AppalachianSpringsponosors

And our Raffle donors:

Raffledonors

 

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June Jamboree 2015 – Hikes and social in the Highlands of Roan

Saturday, June 20

Please join us for our annual day of FREE, guided hikes and social gathering in the incredible Highlands of Roan. These five group hikes include outings for all age and ability levels. Descriptions, details and start times for each are provided below. You will receive directions to the departure location & carpool information upon registration.

Be sure to bring: sturdy hiking shoes, camera, walking stick, water, lunch, sunscreen, binoculars,
and appropriate clothing for your hike. The weather may be sunny, rainy, windy or cool.

Hikes are rated on a scale of 1 to 10, with 10 being the most difficult. We hope you can join us in the Highlands!

Social Gathering

Join us on our recently protected SAHC property just outside the Hampton Creek Cove State Natural Area. Enjoy fellowship with friends and family and learn about our recent conservation initiatives. We will provide light refreshments and beverages. Drop by between 2 to 6 pm.


Hike #1 — Ed Schell Memorial Hike from Carver’s Gap to Grassy Ridge

Start Time: 9 am |  Estimated End Time: 2-3 pm |  Leader: David Smith
Difficulty: Moderately Strenuous (7-8)  |  Location: Start at Carver’s Gap

This classic and rewarding hike is full of adventure atop the highest elevation balds in the Highlands of Roan, widely considered among the most spectacular scenery along the Appalachian Trail. Grassy Ridge is the highest point near the AT, reaching 6,189 feet in elevation. Enjoy a natural, unobstructed 360-degree view and so much more — blooming rhododendron, flame azalea, patches of spruce fir forest and rare plants such as Gray’s lily and Roan Mountain bluets.
Along the way, former Seasonal Ecologist and Trustee David Smith will discuss the significance of the balds and the best practices for managing this pristine habitat. For those desiring an easier hike, there is the option of hiking out to Round Bald or Jane Bald, to enjoy the flowers and expansive views, instead of going all the way to Grassy Ridge. This year’s Carver’s Gap to Grassy Ridge hike is offered in memory of active, long-time member Ed Schell, who passed away early this year.

 

Hike #2 — Birding Hike with Simon Thompson

Start Time: 8 am |  Estimated End Time: 1 pm |  Leader: Simon Thompson of Ventures Birding and Nature Tours
Difficulty: Moderate (5-6) |  Location: Roan High Knob

The Highlands of Roan provide some of the best mountain birding in the high elevation ranges of North Carolina. Join us for a hike to Roan High Knob with Simon Thompson of Ventures Birding and Nature Tours, as we take advantage of the pristine habitat found in the Roan. The medley of spruce-fir forest to open grassy balds offers great wildlife diversity.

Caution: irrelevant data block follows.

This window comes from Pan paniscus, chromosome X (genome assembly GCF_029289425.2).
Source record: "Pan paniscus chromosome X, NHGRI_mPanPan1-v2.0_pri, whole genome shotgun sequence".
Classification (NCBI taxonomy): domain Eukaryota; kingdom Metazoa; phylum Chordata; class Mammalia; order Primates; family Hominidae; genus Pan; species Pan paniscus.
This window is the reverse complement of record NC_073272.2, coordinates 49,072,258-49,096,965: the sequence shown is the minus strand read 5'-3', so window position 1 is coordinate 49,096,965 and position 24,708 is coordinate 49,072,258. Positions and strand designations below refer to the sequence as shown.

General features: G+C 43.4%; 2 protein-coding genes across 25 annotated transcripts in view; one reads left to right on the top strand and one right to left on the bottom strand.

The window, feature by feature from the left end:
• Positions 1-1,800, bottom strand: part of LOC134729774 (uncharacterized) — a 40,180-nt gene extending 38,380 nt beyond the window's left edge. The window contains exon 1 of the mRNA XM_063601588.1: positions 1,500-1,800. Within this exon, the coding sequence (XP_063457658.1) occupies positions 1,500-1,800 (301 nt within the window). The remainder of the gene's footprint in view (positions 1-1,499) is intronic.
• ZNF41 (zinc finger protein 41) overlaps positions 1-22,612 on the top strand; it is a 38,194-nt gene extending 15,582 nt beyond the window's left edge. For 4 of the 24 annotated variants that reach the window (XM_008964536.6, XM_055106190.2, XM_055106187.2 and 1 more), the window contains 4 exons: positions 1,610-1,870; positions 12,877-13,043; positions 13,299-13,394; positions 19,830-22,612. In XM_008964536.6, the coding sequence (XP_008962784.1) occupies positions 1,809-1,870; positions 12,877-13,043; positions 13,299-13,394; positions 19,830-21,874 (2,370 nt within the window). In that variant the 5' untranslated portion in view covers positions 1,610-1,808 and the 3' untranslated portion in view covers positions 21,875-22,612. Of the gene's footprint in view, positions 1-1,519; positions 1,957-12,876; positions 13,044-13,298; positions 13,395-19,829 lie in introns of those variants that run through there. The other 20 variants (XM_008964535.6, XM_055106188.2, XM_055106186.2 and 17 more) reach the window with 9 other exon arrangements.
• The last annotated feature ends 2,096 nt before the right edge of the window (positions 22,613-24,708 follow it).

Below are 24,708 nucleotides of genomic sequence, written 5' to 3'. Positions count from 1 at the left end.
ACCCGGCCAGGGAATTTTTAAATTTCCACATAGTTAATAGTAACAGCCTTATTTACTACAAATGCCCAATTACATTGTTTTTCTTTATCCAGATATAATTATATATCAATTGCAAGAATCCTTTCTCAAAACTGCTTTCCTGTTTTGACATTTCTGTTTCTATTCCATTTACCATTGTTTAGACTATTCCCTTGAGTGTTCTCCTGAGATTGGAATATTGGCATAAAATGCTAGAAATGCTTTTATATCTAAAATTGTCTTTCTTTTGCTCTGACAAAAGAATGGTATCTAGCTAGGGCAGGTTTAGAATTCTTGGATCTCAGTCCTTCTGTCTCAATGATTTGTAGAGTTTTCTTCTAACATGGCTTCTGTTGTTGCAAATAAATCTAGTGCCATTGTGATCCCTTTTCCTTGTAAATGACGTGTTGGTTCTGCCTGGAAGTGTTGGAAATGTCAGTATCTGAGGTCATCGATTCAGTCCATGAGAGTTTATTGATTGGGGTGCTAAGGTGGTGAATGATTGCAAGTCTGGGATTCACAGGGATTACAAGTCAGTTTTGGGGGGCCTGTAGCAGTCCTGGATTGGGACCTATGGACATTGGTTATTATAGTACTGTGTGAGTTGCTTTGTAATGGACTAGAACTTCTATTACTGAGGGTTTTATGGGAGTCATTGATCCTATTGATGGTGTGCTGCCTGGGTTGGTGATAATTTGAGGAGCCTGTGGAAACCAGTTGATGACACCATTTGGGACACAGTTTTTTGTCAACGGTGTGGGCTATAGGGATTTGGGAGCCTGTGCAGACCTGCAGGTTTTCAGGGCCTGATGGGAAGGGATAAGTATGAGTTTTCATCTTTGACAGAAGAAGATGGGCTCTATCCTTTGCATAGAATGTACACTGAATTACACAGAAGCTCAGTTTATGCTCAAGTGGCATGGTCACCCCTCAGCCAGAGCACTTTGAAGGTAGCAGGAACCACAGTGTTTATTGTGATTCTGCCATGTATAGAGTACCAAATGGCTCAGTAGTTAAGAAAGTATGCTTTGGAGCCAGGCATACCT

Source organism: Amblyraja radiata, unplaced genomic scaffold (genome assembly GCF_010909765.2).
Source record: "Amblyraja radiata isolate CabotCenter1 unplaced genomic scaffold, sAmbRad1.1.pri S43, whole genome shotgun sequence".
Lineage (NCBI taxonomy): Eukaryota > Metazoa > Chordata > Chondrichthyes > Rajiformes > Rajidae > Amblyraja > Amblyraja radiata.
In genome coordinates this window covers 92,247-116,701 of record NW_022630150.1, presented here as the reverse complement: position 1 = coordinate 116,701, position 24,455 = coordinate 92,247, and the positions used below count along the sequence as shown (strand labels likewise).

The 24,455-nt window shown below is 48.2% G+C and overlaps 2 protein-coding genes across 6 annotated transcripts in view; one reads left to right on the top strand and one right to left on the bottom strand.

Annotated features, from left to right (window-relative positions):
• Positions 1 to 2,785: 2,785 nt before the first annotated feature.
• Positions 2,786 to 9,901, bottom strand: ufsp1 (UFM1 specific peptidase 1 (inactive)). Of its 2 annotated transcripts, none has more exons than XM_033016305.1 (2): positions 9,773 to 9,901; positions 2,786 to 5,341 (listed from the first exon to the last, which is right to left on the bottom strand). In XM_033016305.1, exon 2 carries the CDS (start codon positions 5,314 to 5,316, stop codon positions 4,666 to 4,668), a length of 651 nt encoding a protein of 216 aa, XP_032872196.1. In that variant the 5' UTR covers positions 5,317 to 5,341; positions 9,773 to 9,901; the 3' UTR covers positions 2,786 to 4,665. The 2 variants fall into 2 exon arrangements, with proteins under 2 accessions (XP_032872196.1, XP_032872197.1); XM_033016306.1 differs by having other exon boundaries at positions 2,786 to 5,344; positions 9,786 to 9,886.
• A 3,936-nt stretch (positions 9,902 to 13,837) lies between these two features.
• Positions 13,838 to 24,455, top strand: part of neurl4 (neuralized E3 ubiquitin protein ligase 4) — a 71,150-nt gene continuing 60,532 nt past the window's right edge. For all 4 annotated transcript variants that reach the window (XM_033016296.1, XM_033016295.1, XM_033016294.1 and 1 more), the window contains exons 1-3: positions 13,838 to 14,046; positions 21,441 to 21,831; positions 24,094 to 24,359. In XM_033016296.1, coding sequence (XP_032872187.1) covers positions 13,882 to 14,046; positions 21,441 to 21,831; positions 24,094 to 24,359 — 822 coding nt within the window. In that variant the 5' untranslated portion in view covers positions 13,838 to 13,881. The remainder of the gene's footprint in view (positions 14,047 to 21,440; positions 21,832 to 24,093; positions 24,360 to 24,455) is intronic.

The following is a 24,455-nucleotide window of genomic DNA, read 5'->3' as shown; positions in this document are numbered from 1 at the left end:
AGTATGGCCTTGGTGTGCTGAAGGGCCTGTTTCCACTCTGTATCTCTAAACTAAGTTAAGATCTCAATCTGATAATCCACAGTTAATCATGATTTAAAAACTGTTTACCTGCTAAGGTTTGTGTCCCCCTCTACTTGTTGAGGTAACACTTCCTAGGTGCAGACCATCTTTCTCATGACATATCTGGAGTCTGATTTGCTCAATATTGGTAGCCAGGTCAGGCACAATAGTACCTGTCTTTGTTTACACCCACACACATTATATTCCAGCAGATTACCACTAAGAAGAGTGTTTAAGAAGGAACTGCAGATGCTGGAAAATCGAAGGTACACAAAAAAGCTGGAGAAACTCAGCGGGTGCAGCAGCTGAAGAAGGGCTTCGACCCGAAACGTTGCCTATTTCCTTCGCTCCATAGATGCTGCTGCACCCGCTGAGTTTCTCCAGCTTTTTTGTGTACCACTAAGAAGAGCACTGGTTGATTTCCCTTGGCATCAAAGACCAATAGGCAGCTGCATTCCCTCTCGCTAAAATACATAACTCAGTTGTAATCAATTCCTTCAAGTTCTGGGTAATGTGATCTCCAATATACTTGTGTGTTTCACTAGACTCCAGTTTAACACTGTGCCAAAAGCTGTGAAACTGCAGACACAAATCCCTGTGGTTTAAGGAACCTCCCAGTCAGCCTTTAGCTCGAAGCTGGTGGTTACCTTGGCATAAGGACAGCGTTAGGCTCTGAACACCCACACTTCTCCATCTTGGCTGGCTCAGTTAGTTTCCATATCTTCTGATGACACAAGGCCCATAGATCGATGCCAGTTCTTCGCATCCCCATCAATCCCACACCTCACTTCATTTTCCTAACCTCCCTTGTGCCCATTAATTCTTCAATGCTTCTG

Roan High Knob is the pinnacle of the Roan-Unaka Mountain Range, a rolling expanse of highlands in northwest TN. Rising some 6,286 feet, the summit sits atop a modest rock outcropping some 30 meters from the Roan High Knob shelter, the highest shelter on the 2,160-mile Appalachian Trail. On a clear day you can see the nearby Roan High Bluff, Round Bald and Grassy Ridge Bald and much more.
About Simon: Originally from Suffolk, England, Simon has lived in NC for 10+ years. He has travelled extensively and spent six months in China studying the crane and bird of prey migration as a member of the British “China Crane Watch” expedition. As director and originator of Ventures Nature Travel program in Tryon, NC, Simon has led birding trips all over the world.

Hike #3 — Roll n’ Stroll in Rhododendron Gardens

Start Time: 11 am |  Estimated End Time: 1 pm |  Leader: Judy Murray
Difficulty: Easy (2)  |  Location: Rhododendron Gardens

The Rhododendron Gardens on top of Roan will be blazing with color this time of year. Volunteer Highlands of Roan Advisor Judy Murray will take hikers along gentle terrain with stunning views of the Roan landscape. On this leisurely stroll hikers will learn about SAHC’s newest land protection projects including Big Rock Creek and two retired Christmas tree farms. This hike is designed to give people of all hiking abilities the opportunity to get outside and enjoy some of the property that SAHC has diligently protected over the last four decades. *This trail is paved and wheelchair/stroller accessible.

Hike #4 — Salamander Scavenger Hunt

Start Time: 11 am  |  Estimated End Time: 2 pm |  Leader: Marquette Crockett
Difficulty: Moderately Easy (3-4) |  Location: Hampton Creek Cove

A twist on our usual Kids in the Creek, this shorter hike is designed to get kids outdoors and explore the beautiful waters of the Hampton Creek Cove State Natural Area. Led by Roan Stewardship Director Marquette Crockett, kids will learn about basic stream ecology while discovering different features of the surrounding landscape.